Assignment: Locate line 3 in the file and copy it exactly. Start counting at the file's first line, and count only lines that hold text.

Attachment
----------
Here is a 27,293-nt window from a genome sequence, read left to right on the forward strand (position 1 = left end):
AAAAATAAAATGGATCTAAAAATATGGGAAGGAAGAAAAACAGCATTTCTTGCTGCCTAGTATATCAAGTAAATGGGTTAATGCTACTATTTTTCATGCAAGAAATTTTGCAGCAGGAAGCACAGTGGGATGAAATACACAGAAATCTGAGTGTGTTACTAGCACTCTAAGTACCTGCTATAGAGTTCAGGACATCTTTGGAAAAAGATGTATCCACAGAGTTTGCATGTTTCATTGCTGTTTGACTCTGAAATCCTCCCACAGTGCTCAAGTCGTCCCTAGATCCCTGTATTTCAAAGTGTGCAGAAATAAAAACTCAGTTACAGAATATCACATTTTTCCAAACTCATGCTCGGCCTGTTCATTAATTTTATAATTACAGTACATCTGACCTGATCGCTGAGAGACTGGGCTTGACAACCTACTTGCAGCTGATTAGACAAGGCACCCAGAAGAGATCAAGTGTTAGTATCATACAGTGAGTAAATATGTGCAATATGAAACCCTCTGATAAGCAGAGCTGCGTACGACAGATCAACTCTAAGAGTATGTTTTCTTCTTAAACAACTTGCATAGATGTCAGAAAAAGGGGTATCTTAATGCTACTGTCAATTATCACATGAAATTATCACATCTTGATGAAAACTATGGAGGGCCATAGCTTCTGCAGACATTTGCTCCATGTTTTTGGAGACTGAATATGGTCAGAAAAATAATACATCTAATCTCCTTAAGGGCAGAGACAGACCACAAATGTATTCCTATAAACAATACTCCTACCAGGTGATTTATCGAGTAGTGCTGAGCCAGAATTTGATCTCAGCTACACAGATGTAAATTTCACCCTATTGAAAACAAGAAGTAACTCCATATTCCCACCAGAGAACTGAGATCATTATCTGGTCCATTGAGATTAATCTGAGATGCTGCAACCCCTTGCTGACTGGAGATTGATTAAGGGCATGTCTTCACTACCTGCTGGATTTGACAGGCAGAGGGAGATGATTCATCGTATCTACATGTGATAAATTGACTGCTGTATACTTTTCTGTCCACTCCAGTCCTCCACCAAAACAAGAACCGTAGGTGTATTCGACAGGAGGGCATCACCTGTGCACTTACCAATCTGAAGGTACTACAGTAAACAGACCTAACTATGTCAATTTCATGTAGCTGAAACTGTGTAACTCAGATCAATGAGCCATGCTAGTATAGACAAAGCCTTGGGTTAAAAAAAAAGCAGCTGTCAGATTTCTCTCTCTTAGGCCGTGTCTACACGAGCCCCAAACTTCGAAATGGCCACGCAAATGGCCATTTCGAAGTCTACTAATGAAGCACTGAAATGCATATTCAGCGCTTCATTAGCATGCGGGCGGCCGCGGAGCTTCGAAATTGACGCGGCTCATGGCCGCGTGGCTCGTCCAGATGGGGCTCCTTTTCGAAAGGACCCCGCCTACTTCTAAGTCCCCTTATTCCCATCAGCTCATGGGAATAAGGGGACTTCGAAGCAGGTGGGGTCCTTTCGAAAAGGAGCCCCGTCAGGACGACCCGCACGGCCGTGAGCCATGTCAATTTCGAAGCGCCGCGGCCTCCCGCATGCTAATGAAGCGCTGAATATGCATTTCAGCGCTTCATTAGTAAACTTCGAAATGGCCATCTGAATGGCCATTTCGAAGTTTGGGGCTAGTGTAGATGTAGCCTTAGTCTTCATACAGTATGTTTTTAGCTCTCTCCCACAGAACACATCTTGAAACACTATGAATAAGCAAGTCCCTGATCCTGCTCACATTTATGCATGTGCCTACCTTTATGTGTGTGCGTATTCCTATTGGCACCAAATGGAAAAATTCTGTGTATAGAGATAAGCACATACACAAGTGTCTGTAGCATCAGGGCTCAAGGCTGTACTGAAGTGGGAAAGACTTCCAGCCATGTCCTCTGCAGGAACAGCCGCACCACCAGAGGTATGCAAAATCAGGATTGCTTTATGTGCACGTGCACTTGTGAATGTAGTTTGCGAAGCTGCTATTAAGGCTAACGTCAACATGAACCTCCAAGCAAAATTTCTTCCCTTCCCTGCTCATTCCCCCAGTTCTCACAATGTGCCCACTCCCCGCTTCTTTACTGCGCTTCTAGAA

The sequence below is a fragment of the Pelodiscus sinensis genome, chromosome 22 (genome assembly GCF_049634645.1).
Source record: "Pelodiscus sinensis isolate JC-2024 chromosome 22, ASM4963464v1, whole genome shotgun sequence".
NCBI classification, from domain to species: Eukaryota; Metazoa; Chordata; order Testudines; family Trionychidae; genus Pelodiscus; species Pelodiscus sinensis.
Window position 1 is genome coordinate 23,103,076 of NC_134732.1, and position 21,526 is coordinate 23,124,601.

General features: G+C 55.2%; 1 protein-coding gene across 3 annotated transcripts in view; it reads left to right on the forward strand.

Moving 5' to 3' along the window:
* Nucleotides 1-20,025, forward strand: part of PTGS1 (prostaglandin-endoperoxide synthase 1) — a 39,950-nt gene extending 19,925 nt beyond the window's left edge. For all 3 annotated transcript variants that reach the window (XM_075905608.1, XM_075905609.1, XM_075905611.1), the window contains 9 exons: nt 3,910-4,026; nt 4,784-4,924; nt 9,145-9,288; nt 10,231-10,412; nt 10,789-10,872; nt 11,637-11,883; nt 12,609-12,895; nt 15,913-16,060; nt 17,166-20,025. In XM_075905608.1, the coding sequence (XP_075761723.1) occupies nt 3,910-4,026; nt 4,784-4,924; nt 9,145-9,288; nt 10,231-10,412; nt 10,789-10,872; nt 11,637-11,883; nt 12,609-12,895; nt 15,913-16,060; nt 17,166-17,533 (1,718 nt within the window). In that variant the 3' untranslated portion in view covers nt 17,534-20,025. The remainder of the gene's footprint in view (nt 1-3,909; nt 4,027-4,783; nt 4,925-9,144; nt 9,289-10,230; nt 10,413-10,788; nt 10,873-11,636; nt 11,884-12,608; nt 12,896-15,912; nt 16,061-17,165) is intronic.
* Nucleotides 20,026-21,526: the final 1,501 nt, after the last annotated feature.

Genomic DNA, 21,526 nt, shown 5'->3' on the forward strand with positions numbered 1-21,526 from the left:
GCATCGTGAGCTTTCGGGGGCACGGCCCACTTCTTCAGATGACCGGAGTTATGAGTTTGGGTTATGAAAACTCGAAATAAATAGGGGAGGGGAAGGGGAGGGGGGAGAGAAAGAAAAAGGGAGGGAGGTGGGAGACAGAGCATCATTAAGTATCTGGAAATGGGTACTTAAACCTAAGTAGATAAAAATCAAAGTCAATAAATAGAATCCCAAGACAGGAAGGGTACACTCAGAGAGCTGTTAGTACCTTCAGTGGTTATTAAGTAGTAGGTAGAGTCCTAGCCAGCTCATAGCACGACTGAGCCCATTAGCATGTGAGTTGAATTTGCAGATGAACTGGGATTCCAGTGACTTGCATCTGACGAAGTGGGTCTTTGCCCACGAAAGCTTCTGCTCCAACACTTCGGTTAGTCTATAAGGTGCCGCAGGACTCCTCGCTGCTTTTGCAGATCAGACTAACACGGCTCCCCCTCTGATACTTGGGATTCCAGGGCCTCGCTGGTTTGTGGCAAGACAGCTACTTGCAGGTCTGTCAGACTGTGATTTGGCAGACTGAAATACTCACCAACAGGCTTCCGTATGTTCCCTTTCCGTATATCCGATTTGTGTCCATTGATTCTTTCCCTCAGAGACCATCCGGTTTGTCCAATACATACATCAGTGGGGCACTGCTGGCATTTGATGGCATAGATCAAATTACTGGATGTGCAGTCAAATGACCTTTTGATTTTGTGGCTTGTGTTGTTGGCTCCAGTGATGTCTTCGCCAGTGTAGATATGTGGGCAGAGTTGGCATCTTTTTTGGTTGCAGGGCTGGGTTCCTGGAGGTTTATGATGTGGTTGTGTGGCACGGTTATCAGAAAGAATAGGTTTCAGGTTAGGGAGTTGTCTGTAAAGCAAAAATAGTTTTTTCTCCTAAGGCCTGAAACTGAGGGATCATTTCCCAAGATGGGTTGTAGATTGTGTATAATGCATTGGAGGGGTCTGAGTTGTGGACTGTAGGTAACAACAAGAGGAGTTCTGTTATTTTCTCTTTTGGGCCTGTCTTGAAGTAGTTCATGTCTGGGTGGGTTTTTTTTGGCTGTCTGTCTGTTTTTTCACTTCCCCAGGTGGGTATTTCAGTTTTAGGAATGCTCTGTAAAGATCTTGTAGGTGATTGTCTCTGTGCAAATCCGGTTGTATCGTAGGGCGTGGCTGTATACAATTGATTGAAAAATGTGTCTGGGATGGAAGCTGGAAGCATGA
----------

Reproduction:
The sequence below is a fragment of the Pelodiscus sinensis genome, chromosome 22 (genome assembly GCF_049634645.1).